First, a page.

Coast Guard remembers those lost in the 1997 helicopter crash

The Coast Guard Sector Humboldt Bay flight crew prep the helicopter to take a decorated wreath out to Cape Mendocino, ending a memorial ceremony Thursday honoring the four members who lost their lives on June 8, 1997.
The Coast Guard Sector Humboldt Bay flight crew prep the helicopter to take a decorated wreath out to Cape Mendocino, ending a memorial ceremony Thursday honoring the four members who lost their lives on June 8, 1997. Sam Armanino — The Times-Standard
The bagpipes were played during a memorial ceremony Thursday honoring the fallen flight crew.
The bagpipes were played during a memorial ceremony Thursday honoring the fallen flight crew. Sam Armanino — The Times-Standard

The engines of the orange Coast Guard helicopter roared to life. Coast Guard officers, friends and family watched as the rotors picked up speed. Within minutes the helicopter lifted into the air and headed south to drop a decorated wreath into the cold Pacific Ocean off the shore of Cape Mendocino where four crew members lost their lives in a rescue mission 20 years ago.

The Humboldt Bay Coast Guard held a memorial ceremony Thursday to remember the lives of the fallen crew members. Coast Guard officers, family and friends gathered in front of the Humboldt Bay Coast Guard memorial building in McKinleyville just outside of their air station.

On June 8, 1997, aircraft commander Jeffrey F. Krane with his co-pilot Lieutenant Charles W. Thigpen flew a Coast Guard Dolphin helicopter south from the McKinleyville station to respond to a rescue call. Aboard Crane’s helicopter was flight mechanic Richard L. Hughes and their rescue swimmer James G. Gaines.

“Helicopter vanishes; 4 on board,” read a Times-Standard article the next day.

The Coast Guard reported it lost contact with the helicopter around 11:25 p.m. while it was hovering above the water attempting to rescue five stranded sailors headed south from British Columbia. The Times-Standard previously reported the helicopter was trying to hover close to the water in order to save four men and one women aboard a vessel named Ezra II.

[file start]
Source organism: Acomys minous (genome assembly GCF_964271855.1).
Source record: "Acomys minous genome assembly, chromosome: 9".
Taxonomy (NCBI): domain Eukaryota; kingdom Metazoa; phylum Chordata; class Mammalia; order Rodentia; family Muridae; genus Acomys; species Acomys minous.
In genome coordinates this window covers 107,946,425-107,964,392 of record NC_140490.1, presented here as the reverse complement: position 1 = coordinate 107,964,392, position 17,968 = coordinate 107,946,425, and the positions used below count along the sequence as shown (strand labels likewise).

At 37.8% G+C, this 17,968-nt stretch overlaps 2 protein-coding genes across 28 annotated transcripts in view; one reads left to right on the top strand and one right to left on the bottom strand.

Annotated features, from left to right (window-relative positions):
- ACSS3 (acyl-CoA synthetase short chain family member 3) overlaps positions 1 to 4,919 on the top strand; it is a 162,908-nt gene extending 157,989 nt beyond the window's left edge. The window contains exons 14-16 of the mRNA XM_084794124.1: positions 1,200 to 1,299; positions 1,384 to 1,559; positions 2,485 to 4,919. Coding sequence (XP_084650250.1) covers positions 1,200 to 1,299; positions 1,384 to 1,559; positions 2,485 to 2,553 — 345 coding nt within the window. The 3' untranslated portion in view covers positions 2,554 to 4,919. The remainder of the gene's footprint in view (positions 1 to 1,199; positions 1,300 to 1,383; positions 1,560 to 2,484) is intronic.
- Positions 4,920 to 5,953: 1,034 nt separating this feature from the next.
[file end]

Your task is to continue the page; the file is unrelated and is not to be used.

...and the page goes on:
Change in command

Coast Guard Capt. Gregory Fuller was seated next to two chairs with flight jackets, helmets and other equipment that represented two of the deceased crew members. A few hours before the memorial service, the Coast Guard had a change in command with Fuller relieving Capt. Arthur J. Snyder.

“It’s a heavy burden to change into command today,” Fuller said as he stood outside of the airfield.

“The safety and lives of the crew are my responsibility,” he added.

Fuller said the memorial ceremony was a reminder of the dangers that come with being in the Coast Guard.

Reporting in 1997

Twenty years ago, the Times-Standard front page read “Search widens but hope fades for copter crew” on June 11.

The Coast Guard reported that it found nine pieces of debris from the helicopter off the coast, which included a door, an extra helmet, a rescue board and a crew members hat, but no signs of the Coast Guard members.

“It was sort of like a roller coaster from hell,” one of the rescued sailors told the Times-Standard recalling the stormy night.

Memorial

Family and friends who attended the memorial service on Thursday were emotional during the service, appearing to fight back tears.

“They stood exactly where you do now, they worked in the same hangar,” outgoing commander Capt. Arthur Snyder told the Coast Guard members in attendance. Admiral Todd Sokalzuk also spoke during the afternoon ceremony.

“On these hallowed waves 20 years ago today, four men gave their lives while responding to what they knew to be a most noble cause.” Sokalzuk told the group.

Behind Sokalzuk there was a series of items held in a glass casing — a baseball trophy, a BMX trophy, a calculator and a baseball hat represented the four crewmembers who died.

At the front of the ceremony sat that red, white a blue wreath that was flown to the crash site near Cape Mendocino where it was to be dropped into the ocean.

“On behalf of the numerous lives you have saved and those who share in the mourning of your loss, but still celebrate your life, we offer a humble wreath to you.” Sokalzuk said.

Sam Armanino can be reached at 707-441-0509.

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